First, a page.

On Thursday, the House of Representatives passed the AHCA, a new law to replace Obamacare. But while attention seems to be focused on Republican lawmakers’ dubious claims that the AHCA will protect people with pre-existing conditions, let’s not forget the fact that the AHCA will restrict abortion access in a number of ways, potentially limiting women’s access in both plans purchased on the individual market and private insurance plans provided through employers.
There are already strict limits on federal funding ofabortion, thanks to the Hyde Amendment. Passed in 1976, the Hyde Amendment bans any use of federal money to pay for abortion, except in cases of rape, abortion, or danger to the life of the mother. The AHCA seeks to extend that restriction further. The bill contains several stipulations that refuse funding for abortion providers and insurance plans that cover abortion services. Here’s the breakdown:
The AHCA, if passed, will defund Planned Parenthood. Although the law does not call out the healthcare organization by name, it says that no federal funds may go to a “prohibited entity,” and defines a “prohibited entity” as an organization “primarily engaged in family planning services, reproductive health, and related medical care” that provides abortions and receives Medicaid payments of more than $350,000,000 a year. So: Planned Parenthood.
When GOP lawmakers talk about defunding Planned Parenthood, what they really mean is that patients who use Medicaid will not be allowed to use their insurance at Planned Parenthood. That’s clearly bad news for the low-income patients that rely on Medicaid, and it’s bad news for abortion access more generally. To be clear, the federal funds that Parenthood receives are for services like contraceptive care and cancer screenings, not abortion (again, because of the Hyde Amendment). But the organization receives 40 percent of its income from Medicaid payments, and if that income disappears, it’s safe to assume that many Planned Parenthood clinics will not be able to stay open — which in turn means that women will have fewer options available to them when seeking abortions (especially in areas where Planned Parenthood is the only abortion provider).
The AHCA also restricts insurance plans’ coverage of abortion. Under Obamacare, insurance plans that receive federal subsidies are already banned from using those subsidies to fund abortion coverage. These plans can offer abortion coverage, but funding for this coverage must be carefully kept separate from federal money.
The AHCA, in contrast, would restrict federal funds from going toward insurance plans that cover abortion altogether. The new law replaces Obamacare’s subsidies for plans on the individual health insurance market (i.e. plans purchased by individuals who don’t receive insurance through their employers or through federal programs like Medicaid) with age-based tax credits. Under the AHCA, if you receive these tax credits, you are not allowed to purchase an insurance plan with abortion coverage, full stop. As Adam Sonfield, of the Guttmacher Institute, has pointed out, this would essentially gut insurance coverage of abortion on the individual market. He writes in an article for the Health Affairs blog,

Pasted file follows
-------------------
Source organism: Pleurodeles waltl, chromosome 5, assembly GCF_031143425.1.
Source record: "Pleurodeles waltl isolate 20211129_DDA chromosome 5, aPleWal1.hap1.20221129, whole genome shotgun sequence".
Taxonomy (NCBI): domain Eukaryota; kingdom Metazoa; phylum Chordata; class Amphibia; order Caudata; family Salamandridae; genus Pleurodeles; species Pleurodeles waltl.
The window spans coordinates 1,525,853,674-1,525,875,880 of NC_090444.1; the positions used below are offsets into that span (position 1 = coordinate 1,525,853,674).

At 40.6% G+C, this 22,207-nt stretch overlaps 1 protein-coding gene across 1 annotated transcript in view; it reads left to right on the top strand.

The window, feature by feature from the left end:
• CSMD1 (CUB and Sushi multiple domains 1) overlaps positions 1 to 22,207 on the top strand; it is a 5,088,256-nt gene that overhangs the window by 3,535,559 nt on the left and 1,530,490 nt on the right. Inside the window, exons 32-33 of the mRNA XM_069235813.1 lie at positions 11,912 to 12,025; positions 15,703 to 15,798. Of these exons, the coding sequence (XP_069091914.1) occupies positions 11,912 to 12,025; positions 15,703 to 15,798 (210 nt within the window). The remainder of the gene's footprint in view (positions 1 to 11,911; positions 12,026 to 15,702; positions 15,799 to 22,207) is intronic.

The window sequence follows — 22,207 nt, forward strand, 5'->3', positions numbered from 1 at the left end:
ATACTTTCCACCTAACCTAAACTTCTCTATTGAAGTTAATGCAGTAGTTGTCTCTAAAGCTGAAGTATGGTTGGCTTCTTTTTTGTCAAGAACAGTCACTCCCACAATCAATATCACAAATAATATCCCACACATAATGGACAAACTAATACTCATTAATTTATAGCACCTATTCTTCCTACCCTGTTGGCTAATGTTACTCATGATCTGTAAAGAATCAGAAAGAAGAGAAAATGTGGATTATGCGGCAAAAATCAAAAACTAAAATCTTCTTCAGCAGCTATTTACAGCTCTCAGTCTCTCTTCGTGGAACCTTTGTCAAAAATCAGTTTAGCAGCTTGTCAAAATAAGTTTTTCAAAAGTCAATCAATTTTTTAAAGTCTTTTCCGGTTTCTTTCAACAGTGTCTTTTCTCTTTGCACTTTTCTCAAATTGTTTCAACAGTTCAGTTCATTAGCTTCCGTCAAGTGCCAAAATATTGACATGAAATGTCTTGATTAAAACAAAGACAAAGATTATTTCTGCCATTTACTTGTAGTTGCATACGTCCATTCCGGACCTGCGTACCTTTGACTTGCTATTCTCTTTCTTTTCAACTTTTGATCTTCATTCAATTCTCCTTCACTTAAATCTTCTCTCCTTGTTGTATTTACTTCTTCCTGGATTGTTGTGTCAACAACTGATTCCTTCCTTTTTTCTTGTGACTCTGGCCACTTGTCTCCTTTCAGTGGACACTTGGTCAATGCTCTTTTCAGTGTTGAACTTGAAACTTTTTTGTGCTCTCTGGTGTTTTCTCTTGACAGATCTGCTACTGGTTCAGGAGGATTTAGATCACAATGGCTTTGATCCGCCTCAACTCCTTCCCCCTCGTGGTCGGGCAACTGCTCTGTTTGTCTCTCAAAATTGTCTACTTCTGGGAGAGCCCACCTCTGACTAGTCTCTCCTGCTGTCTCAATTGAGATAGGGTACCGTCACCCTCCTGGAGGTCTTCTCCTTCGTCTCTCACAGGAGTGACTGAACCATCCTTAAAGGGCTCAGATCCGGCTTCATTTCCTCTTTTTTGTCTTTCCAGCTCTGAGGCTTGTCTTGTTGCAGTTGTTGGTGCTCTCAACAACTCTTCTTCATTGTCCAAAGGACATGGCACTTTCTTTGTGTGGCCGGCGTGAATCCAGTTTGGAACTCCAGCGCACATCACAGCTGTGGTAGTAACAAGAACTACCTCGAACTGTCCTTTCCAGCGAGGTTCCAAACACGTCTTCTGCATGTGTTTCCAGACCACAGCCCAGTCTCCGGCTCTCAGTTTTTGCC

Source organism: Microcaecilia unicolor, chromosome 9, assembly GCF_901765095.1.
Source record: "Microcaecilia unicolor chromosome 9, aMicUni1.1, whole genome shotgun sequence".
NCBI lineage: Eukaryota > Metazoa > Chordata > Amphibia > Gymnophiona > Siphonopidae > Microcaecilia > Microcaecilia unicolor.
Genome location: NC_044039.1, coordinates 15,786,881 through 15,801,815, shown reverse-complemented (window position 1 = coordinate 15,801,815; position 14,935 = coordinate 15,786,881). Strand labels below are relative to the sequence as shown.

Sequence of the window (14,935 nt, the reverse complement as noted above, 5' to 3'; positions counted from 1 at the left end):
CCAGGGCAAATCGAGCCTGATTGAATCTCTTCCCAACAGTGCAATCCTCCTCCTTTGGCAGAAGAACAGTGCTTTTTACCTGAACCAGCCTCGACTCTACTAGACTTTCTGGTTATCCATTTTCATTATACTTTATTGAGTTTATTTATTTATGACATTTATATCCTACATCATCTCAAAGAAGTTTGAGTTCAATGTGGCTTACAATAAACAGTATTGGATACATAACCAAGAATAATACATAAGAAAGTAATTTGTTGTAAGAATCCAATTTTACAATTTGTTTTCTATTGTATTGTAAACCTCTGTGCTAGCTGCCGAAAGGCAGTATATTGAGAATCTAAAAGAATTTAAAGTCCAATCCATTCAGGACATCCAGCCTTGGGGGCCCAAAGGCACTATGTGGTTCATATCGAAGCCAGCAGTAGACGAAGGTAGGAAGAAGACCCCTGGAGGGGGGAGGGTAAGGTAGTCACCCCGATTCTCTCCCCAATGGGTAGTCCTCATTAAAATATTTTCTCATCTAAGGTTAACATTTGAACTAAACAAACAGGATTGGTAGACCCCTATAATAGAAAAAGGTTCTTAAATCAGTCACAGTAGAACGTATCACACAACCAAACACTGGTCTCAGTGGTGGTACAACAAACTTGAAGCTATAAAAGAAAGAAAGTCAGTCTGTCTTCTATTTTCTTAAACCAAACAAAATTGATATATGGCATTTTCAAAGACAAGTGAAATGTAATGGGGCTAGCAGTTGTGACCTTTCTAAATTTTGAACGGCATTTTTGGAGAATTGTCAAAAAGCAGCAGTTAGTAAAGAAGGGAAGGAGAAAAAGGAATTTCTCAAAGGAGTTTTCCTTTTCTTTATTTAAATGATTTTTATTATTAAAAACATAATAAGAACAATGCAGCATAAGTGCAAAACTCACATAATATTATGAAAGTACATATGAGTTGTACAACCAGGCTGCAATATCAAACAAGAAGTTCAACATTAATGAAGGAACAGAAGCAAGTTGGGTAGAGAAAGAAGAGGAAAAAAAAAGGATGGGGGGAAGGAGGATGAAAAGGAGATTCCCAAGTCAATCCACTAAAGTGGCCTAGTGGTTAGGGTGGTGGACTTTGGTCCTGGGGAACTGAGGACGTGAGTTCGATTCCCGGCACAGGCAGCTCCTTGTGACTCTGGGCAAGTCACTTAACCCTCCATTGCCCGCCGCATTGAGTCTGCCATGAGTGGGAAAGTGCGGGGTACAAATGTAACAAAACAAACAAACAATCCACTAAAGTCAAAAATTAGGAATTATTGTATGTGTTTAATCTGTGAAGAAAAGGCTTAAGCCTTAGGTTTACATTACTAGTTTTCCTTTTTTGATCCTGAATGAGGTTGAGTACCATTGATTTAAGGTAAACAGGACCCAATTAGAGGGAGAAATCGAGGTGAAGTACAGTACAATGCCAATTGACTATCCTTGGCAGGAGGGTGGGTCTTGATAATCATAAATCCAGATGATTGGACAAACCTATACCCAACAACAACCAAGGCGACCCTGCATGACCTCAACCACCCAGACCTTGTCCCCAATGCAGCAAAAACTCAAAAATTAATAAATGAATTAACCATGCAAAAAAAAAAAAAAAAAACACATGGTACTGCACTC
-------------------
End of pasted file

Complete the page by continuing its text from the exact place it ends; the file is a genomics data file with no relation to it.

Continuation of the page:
Because almost everyone purchasing a plan in the individual insurance market would be eligible for several thousand dollars in federal tax credits, the end result would be that insurance companies would be no longer be able to offer plans in the individual market that include abortion coverage.
The AHCA puts similar restrictions on COBRA plans, federal subsidies for small businesses that purchase health plans, and on federal funding “for states that they could use in a wide variety of ways to stabilize their insurance markets,” Sonfield explains. Although it’s not yet clear how these restrictions on abortion coverage in the individual market will affect people who get their insurance via their employers, there is reason to be concerned. Because the AHCA targets abortion coverage on so many fronts, “[t]his legislation could have a chilling effect on some employers’ willingness to include abortion coverage in the plans they sponsor,” Sonfield warns.
Kate Zernike of The New York Times points out that subsidies for COBRA plans could be especially problematic for employers. People who leave their jobs and choose to continue on their employee insurance plans through COBRA would not be able to use their federal tax credits for plans that cover abortion. “Employers might decide not to offer abortion coverage, knowing that their employees, if they left, could not use their tax credits to continue that policy,” Zernike writes.
The AHCA does allow women to purchase a separate insurance policy (a “rider”) that only covers abortion, but such a thing is impractical and unlikely to be used. Abortions, by their very nature, happen because of unexpected circumstances, so the probability that people would buy riders for separate abortion insurance, just in case they need to terminate a pregnancy, seems very low.
Increased restrictions on abortion access aren’t the only ways that the AHCA could negatively impact women’s access to healthcare. The defunding of Planned Parenthood means that millions of people on Medicaid will no longer be able to access contraception, STI testing, cancer screenings, and other preventative healthcare through the organization. Under the AHCA, states will be able to apply for a waiver to get out of requiring that insurance plans cover essential health benefits, including maternity coverage. States will also be allowed under the AHCA to let insurance companies charge higher premiums for people with pre-existing conditions. Prior to the implementing of the Obamacare, pre-existing conditions included such things as pregnancy, having had a C-section, having been raped, and being a victim of domestic violence. To put it mildly, this bill is terrible for women.